'Cure for Racism' Pills Hit NYC Stores in Agency's Rogue Stunt

Anchor's campaign, targeting anti-AAPI hate, also includes wild postings

Hate crimes against the Asian American Pacific Islander (AAPI) community increased 300 percent during the pandemic and remain a serious problem across the country.

In response, Anchor Worldwide created a series of fake pill boxes and placed them in pharmacies throughout New York City to educate residents about the rise in AAPI crimes and how to help. "Cure for Racism: AAPI Formula" looks like an average package of pills at your local pharmacy. A closer look shows it's anything but.

"There is no recommended dosage of anti-racism treatment," reads the fine print. "Only learning and understanding can help. If you are experiencing racist thoughts or behavior and feel increasingly violent towards others, just stay home and rest. Forever. No one wants racists out on the city streets. We all belong here."

The back side reads in bold font that "There is no medical cure for racism," while side copy drives people to StopAAPIhate.org for ways to support and give help or for those with biased thoughts towards the AAPI community to receive help.

Click the images to enlarge:

"Since 2020, we have all lived in fear of Covid, but my family and Asian friends had to face an additional fear: anti-AAPI hate," says Kevin Bae, art director at Anchor Worldwide. "We had to be cautious of our surroundings on the streets, even in the daytime. We had to check on each other every time we were outside. We wished for some magical, miraculous way to rid our world of racism, like the vaccines did for Covid, but there is no medical cure for hate. It still spreads like a disease, infecting people's minds. That's where the idea of a 'Cure for Racism' came from. Our pill packaging and faux pharma ads inform and educate people in areas where hate crimes have happened."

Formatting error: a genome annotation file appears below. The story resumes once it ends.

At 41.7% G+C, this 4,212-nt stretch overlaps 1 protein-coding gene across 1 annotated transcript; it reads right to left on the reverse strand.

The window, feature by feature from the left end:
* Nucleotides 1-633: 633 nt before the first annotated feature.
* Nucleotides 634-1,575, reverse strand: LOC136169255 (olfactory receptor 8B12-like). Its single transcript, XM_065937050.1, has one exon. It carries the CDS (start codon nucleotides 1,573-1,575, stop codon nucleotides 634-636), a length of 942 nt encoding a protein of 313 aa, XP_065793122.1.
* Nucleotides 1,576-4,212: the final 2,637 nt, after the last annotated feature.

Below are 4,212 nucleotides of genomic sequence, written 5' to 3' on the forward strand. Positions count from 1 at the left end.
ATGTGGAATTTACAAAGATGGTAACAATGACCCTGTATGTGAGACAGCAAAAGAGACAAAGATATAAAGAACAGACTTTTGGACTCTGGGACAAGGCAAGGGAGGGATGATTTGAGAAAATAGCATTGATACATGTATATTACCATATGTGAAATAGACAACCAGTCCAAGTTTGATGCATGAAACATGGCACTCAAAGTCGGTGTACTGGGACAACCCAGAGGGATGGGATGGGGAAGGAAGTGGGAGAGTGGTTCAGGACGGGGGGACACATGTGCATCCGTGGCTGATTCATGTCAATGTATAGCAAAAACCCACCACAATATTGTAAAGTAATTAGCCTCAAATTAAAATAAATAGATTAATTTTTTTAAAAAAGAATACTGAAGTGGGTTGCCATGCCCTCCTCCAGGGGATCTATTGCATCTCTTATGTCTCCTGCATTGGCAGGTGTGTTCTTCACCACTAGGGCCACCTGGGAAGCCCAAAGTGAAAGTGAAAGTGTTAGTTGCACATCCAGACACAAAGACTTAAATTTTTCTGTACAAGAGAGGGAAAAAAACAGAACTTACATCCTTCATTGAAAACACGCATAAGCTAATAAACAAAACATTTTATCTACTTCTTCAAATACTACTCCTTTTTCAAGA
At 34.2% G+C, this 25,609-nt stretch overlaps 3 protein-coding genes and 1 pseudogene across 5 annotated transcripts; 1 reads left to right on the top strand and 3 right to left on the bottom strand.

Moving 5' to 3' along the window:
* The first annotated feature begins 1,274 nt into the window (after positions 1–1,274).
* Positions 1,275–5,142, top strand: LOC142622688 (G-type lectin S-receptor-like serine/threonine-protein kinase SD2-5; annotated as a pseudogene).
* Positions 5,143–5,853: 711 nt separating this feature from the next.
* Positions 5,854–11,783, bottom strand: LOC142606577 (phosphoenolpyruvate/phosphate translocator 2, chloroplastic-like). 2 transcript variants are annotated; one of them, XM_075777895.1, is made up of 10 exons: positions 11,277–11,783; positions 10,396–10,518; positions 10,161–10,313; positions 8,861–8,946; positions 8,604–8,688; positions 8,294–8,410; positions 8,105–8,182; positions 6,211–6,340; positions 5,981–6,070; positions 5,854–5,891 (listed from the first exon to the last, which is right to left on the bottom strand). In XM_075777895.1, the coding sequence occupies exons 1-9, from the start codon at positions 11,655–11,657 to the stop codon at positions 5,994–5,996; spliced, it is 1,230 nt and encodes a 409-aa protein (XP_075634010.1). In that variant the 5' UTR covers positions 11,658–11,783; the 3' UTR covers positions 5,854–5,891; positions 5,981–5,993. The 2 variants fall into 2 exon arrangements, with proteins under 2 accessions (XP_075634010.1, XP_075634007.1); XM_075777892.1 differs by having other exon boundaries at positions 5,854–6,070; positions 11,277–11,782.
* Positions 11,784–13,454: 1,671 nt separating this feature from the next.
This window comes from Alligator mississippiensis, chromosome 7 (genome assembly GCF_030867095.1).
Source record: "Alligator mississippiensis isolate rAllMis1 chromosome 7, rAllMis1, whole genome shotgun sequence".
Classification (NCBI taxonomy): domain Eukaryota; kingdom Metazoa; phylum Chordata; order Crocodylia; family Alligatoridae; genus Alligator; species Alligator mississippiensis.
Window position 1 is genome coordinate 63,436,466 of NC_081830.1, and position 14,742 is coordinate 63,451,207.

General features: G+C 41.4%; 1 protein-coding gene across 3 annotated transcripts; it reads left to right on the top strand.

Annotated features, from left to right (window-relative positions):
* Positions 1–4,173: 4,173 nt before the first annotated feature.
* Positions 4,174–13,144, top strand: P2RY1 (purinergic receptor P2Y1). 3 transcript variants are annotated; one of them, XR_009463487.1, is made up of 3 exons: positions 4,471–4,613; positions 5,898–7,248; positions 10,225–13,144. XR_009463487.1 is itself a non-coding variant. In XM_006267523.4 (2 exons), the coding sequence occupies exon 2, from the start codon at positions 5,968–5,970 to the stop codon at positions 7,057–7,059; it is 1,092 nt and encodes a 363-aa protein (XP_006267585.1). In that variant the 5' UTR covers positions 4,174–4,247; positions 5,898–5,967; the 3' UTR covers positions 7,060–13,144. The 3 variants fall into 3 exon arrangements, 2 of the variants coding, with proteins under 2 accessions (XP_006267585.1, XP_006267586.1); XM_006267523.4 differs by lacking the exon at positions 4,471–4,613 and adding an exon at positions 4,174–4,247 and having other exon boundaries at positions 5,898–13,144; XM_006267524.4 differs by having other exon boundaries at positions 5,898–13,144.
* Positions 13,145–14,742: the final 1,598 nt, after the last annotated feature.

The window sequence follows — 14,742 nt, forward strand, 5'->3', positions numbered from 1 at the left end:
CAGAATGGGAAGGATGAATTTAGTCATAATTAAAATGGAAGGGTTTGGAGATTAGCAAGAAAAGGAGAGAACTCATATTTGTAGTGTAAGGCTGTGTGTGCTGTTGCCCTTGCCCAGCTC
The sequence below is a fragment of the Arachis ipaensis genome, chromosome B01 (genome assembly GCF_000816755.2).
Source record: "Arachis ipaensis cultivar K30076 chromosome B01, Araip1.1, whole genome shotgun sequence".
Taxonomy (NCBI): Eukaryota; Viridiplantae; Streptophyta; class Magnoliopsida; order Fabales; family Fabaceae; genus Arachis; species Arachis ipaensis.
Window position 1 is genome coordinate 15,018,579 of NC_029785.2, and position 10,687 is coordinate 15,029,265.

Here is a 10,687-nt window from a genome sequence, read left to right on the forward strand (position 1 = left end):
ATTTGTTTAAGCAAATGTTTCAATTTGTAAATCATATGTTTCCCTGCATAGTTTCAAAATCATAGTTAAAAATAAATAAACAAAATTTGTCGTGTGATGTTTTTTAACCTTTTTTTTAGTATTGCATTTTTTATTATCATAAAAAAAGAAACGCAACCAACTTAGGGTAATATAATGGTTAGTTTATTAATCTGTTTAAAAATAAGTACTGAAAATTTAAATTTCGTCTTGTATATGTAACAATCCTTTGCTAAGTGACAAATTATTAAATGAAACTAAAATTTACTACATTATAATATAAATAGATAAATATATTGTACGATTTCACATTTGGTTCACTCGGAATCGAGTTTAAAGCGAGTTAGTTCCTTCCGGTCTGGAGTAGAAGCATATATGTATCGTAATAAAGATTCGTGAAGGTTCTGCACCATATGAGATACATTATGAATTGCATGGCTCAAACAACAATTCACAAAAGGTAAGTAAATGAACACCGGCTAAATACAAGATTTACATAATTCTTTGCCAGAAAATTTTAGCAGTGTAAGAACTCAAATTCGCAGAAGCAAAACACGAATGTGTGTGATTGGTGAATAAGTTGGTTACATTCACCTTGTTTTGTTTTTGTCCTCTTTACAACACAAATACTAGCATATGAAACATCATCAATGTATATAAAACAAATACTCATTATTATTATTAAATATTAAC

There are more than 100 boxes in 40 pharmacies in downtown and midtown Manhattan. Brooklyn and Queens are next. The stores are not being made aware of the stunt, nor did the agency ask for permission to place the boxes.

In addition to the faux pill packages, wild postings throughout the city use headlines like "Cure for racism" and "Feel less racist, fast" to stop residents in their tracks. A QR code offers more info.

Click the images to enlarge:

"We are looking at ways to provide the print-ready designs online so we can scale this NYC operation nationally wherever anti-AAPI hate crimes are happening," Bae tells Muse. "We are also hoping to officially partner with a pharmacy chain, like CVS or Walgreens, to actually sell the empty pill packs to raise donations for StopAAPIhate.org and other anti Asian hate organizations."


CEO: Sebastian Eldridge
CCO: Aaron Sedlak
CPO/Head of Production: Saxon Eldridge
ACD/Art: Aria McManus
CD/Writer: Jeremy Leder
Art Director: Sang Young (Kevin) Bae

Advertise With Us

Featured Clio Award Winner



The best in creativity delivered to your inbox every morning.